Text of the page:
But the reason why we pay 21 cents on the dollar to the government is we expect them to think long term for us. General Motors stock would be higher if they were allowed to pour mercury into the river, and if they had no emission standards on their cars. But we’ve decided that is bad for America and Americans long term. So we elect people that say, okay, emissions are bad. Pouring mercury into the drinking water is bad. We’re going to have an EPA. And we’re going to tell General Motors, you can’t pour mercury into the river. It hurts their stock price, but we like to think that over the long term we’re better off.
We have not imposed a similar sense of discretion, judgment, or long-term thinking on these [Big Tech] firms as we have on every other firm. If Fast Company all of a sudden started defaming people, ripping at our elections, creating misinformation around pandemics, if people started bringing their grandmothers into emergency rooms with symptoms of COVID-19 saying that my daughter believes COVID-19 is a hoax because of the articles she read in Fast Company, Fast Company would be out of business. But because of Section 230 [of the Communications Decency Act], because of our idolatry of innovators, because these companies have so much money, because they’re able to deploy an army of regulators, because they’re able to deploy very likable people, we have effectively been overrun.
I have two criteria for stocks. There’s no reason to buy a stock except to invest in a company that has a monopoly and is unregulated. I’ve owned four stocks the last 10 years—Amazon, Apple, Facebook, and Google. So if we’re waiting for shareholders to revolt, don’t count on it. We also shouldn’t count on consumers, on their better angels. People want that little black dress for $9.99, and they’ll talk a big game about an unethical supply chain but they still want that dress for $9.99. This is where government and regulators have failed. It’s been a failure of leadership. And it’s been a failure of our citizenship to elect people with the sack and the backbone to treat these companies like we’ve treated every other company in American history.
The capitalist’s case for breaking up Big Tech
FC: In general, is Washington capable of the job of thoughtfully regulating tech?
SG: Elegant regulation does a couple things. One, it reduces the externalities, the mercury in the river, the perversion of our democracy, the weaponization of these platforms to sow chaos. But at the same time, it doesn’t hamstring [value]. Maybe it even unlocks more shareholder value. When we broke up AT&T we ended up with seven companies that in aggregate were worth a lot more than the original. So the question is what elegant type of regulation . . . would create more innovation, more competition, and more shareholder value? I think shareholder value is a wonderful thing.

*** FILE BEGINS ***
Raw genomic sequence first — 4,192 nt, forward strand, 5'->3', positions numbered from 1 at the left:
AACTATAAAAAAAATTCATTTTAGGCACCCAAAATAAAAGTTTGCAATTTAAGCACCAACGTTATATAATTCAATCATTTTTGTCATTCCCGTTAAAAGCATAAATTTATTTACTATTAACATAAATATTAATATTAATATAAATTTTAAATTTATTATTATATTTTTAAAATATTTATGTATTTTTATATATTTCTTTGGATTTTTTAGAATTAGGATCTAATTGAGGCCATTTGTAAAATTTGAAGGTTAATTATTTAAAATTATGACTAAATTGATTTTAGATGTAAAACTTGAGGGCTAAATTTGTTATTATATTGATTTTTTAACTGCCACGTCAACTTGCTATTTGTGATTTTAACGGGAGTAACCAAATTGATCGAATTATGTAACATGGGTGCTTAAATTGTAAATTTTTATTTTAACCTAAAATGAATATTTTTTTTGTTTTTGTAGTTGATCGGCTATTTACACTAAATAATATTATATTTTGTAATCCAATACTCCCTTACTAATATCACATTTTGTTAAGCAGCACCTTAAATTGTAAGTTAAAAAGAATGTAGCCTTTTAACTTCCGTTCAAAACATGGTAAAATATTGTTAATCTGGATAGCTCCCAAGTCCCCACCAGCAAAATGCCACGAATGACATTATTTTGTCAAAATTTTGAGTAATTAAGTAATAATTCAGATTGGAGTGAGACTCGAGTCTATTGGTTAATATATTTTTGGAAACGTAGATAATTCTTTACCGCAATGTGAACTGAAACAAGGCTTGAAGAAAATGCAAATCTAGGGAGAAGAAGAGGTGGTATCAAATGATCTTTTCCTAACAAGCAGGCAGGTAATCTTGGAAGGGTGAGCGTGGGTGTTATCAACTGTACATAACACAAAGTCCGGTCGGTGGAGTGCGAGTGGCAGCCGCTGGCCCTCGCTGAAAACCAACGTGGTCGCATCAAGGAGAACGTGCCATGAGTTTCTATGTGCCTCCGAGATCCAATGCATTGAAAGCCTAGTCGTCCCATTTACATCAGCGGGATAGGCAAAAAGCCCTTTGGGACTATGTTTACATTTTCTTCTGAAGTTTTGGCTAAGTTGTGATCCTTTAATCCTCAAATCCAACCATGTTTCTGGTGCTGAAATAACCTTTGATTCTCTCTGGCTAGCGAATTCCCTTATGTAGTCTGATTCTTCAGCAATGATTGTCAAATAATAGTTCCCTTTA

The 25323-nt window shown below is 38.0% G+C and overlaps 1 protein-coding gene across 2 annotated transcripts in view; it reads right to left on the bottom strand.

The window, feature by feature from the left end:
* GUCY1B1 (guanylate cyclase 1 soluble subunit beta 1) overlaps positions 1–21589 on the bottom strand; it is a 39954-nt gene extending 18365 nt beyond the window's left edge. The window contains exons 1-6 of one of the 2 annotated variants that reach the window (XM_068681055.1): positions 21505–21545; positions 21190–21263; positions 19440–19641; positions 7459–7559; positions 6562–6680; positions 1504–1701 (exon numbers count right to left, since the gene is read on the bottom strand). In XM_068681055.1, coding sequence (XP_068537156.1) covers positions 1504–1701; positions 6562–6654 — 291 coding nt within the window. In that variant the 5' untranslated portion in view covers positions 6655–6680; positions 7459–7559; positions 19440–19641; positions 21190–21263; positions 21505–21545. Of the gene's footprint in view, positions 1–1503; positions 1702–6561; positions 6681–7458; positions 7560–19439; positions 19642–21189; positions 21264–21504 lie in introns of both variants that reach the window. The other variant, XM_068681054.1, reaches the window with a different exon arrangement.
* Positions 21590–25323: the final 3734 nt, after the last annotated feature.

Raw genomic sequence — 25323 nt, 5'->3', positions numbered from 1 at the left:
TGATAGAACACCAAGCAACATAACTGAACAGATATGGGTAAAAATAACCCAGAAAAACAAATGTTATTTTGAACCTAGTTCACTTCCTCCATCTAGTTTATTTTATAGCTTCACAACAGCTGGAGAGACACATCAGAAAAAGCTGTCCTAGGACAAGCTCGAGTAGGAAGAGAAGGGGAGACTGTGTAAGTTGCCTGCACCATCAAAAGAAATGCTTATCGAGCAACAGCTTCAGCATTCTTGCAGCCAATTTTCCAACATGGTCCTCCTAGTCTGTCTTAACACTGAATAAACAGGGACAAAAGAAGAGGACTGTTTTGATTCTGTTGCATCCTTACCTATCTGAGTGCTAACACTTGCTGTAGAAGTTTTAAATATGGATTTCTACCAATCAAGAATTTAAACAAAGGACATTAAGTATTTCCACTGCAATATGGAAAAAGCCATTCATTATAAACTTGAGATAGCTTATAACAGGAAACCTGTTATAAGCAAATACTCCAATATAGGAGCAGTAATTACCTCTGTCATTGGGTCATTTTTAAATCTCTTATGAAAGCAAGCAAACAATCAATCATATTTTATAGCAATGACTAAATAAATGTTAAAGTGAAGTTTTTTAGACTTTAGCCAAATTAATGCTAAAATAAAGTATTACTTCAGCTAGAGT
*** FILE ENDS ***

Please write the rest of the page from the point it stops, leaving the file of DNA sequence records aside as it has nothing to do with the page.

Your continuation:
FC: Much of the discussion in Washington about how to rein in Big Tech has centered on antitrust, and the possibility of breaking up tech companies. Is that the right approach to the problems we’re seeing?
SG: I think a lot of these problems—not all of them—would be solved if these companies were broken up. I think if you had two search engines overnight, if you forced YouTube to spin off, they would decide to get into text-based search. Google would decide to get into video-based search.
And one of them might raise their hand and say “Hey P&G (Proctor & Gamble), advertise with our video search engine because we’re not going to radicalize young men,” or “Hey Unilever, advertise with us on our search engine because we’ve made the requisite investment to ensure that when someone types in ‘overthrow the government,’ they get a voter registration form and not instructions on how to build a dirty bomb. Right now there’s absolutely no incentive for them to do anything but create an algorithm that will result in more clicks, more addiction, and not really give a good god-damn about the Commonwealth. Because there’s no competition. So I think we break these guys up—not because they’re evil, not because they don’t pay their taxes, not because they destroy jobs—we break them up because we’re capitalists. And I think that there will actually be a lot of shareholder and stakeholder value released.
We have let these companies . . . grow unfettered well past where we broke up the aluminum, the oil companies, well past where we began investigating Microsoft. They absolutely have monopoly power, whether it’s a [30%] tax on every app that Apple [sells at its App Store], whether it’s 93% of decisions being influenced by one search engine, whether it’s that one company has become the arbiter of our truth globally and has become the biggest prostitute of hate in the history of mankind—of course, that’s Facebook. We have blown by any reasonable sense of when the FTC or the DOJ, who have consistently had their budgets cut, typically decide to move in and break up these companies. And meanwhile [tech companies’] lobbying budgets have jumped dramatically. Amazon now has over a hundred full-time lobbyists in Washington. The government is no longer a countervailing force to private power. It’s a co-conspirator.